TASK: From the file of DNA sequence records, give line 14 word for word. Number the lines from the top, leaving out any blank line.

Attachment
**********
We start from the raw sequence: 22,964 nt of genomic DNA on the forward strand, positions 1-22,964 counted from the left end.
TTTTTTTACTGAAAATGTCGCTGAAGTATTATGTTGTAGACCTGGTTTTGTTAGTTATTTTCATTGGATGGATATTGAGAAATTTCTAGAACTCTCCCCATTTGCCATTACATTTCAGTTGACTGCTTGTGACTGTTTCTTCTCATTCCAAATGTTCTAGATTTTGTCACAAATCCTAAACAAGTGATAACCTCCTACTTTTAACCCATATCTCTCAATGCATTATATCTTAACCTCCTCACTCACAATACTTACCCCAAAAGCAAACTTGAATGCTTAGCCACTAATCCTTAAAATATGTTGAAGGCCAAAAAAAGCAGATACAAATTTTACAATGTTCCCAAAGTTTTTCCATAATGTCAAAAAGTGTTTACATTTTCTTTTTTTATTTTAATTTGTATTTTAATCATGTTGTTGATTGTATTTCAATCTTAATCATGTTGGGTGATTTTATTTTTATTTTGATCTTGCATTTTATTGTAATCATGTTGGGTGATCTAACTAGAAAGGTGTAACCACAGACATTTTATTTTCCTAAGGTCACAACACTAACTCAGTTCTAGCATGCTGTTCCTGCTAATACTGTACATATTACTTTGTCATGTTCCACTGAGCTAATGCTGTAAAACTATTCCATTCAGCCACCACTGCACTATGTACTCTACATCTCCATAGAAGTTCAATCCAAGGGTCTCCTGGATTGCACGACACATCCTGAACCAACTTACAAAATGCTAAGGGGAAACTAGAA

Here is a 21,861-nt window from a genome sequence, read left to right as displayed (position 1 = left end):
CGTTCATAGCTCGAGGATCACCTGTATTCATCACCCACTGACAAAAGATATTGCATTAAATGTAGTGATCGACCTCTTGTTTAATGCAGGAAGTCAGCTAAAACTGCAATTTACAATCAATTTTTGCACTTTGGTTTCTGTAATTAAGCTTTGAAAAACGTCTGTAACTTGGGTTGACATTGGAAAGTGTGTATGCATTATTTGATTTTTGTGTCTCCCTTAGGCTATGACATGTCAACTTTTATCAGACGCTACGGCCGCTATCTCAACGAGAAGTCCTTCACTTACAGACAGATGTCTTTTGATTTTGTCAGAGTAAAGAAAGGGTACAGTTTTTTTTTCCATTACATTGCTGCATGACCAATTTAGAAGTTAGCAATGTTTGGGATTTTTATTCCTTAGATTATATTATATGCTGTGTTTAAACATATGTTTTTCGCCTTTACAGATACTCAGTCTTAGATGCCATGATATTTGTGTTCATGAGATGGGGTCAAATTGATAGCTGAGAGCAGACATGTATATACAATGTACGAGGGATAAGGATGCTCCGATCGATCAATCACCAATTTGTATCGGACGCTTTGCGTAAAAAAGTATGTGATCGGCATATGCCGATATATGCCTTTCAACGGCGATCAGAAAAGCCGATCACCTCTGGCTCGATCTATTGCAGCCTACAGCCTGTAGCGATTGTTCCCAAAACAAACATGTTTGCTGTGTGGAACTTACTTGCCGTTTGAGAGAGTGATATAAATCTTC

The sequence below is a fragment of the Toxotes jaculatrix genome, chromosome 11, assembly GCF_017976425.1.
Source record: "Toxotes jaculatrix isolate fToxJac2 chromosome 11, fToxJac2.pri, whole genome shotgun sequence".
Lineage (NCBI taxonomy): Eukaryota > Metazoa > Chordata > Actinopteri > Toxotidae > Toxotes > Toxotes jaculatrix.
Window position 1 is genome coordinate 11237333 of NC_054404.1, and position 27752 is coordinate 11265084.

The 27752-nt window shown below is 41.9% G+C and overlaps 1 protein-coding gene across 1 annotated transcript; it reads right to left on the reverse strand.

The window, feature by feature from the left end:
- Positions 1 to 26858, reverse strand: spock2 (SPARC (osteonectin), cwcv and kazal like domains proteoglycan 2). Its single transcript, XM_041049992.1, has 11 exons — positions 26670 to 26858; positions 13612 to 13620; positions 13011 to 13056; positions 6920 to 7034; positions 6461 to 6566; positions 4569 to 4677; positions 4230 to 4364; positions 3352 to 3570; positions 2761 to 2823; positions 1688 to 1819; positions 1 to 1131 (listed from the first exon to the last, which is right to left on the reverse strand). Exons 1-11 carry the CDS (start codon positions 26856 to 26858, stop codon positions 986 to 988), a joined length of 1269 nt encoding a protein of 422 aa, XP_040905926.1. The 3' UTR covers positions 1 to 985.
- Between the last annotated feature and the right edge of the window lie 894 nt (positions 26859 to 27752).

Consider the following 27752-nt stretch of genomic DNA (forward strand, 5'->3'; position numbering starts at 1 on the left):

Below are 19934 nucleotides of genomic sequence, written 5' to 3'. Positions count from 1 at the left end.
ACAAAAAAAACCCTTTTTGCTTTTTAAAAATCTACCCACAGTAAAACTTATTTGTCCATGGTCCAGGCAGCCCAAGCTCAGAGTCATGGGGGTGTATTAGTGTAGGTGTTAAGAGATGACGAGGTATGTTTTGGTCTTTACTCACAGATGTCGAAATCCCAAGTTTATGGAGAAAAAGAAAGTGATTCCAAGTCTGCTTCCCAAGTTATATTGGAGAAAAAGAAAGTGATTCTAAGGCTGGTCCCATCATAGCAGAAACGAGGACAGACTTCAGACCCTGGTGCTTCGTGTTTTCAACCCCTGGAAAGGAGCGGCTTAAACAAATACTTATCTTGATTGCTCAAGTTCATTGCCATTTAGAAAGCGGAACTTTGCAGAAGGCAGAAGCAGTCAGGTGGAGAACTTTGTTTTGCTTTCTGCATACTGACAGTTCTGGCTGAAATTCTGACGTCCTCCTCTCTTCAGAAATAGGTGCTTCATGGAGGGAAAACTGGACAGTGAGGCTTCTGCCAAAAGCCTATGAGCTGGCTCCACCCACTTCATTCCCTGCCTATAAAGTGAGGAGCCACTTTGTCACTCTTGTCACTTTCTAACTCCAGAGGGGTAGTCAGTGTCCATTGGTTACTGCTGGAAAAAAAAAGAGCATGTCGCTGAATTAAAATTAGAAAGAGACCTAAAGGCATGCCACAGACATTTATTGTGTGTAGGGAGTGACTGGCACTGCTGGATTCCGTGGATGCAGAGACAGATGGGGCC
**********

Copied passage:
Below are 19934 nucleotides of genomic sequence, written 5' to 3'. Positions count from 1 at the left end.